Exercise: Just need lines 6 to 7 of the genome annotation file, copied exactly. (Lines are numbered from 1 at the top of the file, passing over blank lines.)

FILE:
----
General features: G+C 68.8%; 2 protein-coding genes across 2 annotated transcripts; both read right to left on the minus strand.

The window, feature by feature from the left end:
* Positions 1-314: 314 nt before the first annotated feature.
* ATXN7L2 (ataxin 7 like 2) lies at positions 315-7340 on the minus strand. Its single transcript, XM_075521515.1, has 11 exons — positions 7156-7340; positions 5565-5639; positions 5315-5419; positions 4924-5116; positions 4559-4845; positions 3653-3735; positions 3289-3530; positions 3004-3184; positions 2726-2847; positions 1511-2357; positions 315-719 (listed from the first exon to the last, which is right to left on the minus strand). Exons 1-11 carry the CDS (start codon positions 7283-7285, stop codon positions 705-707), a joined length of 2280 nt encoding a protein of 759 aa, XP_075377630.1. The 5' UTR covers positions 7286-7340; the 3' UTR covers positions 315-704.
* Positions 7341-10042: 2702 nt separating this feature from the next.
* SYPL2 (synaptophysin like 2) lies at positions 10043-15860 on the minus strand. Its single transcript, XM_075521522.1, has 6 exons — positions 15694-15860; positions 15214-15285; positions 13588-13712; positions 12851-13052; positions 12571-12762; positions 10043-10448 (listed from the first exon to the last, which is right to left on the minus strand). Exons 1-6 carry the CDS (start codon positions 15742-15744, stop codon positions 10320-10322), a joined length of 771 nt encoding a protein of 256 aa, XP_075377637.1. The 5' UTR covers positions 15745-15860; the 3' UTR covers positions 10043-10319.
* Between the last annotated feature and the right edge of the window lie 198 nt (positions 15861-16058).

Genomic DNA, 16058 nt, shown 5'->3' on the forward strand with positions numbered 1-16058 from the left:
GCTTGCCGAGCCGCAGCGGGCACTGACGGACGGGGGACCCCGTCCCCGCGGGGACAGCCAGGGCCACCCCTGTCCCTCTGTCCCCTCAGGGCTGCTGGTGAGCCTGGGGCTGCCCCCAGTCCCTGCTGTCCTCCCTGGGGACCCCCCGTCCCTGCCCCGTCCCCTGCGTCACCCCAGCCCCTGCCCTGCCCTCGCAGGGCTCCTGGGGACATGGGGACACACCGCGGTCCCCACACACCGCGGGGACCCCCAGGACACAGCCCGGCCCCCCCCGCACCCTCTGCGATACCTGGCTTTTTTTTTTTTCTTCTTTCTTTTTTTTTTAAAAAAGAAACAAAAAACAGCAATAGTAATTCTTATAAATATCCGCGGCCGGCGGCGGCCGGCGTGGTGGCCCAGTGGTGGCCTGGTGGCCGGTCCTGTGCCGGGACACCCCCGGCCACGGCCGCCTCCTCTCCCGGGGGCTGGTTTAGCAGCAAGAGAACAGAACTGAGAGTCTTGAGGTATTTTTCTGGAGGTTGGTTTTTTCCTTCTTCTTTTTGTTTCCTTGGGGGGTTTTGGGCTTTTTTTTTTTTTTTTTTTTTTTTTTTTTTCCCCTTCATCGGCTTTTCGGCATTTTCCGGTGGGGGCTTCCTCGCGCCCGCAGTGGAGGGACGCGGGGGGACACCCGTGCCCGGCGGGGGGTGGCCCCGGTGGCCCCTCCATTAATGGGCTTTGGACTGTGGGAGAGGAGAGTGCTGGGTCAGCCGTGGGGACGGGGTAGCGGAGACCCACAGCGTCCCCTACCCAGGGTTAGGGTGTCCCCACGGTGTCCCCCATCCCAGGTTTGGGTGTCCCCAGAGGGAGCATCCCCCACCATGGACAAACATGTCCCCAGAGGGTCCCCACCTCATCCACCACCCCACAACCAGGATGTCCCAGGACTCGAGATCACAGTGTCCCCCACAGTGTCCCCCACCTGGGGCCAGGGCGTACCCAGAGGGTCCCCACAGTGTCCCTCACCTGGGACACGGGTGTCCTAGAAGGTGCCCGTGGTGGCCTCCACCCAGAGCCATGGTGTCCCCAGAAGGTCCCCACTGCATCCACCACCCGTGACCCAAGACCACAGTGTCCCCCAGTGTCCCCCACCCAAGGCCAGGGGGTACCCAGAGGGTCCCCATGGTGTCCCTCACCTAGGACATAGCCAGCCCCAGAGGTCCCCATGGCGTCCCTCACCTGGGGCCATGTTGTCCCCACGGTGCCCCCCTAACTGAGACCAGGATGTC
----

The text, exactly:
* SYPL2 (synaptophysin like 2) lies at positions 10043-15860 on the minus strand. Its single transcript, XM_075521522.1, has 6 exons — positions 15694-15860; positions 15214-15285; positions 13588-13712; positions 12851-13052; positions 12571-12762; positions 10043-10448 (listed from the first exon to the last, which is right to left on the minus strand). Exons 1-6 carry the CDS (start codon positions 15742-15744, stop codon positions 10320-10322), a joined length of 771 nt encoding a protein of 256 aa, XP_075377637.1. The 5' UTR covers positions 15745-15860; the 3' UTR covers positions 10043-10319.
* Between the last annotated feature and the right edge of the window lie 198 nt (positions 15861-16058).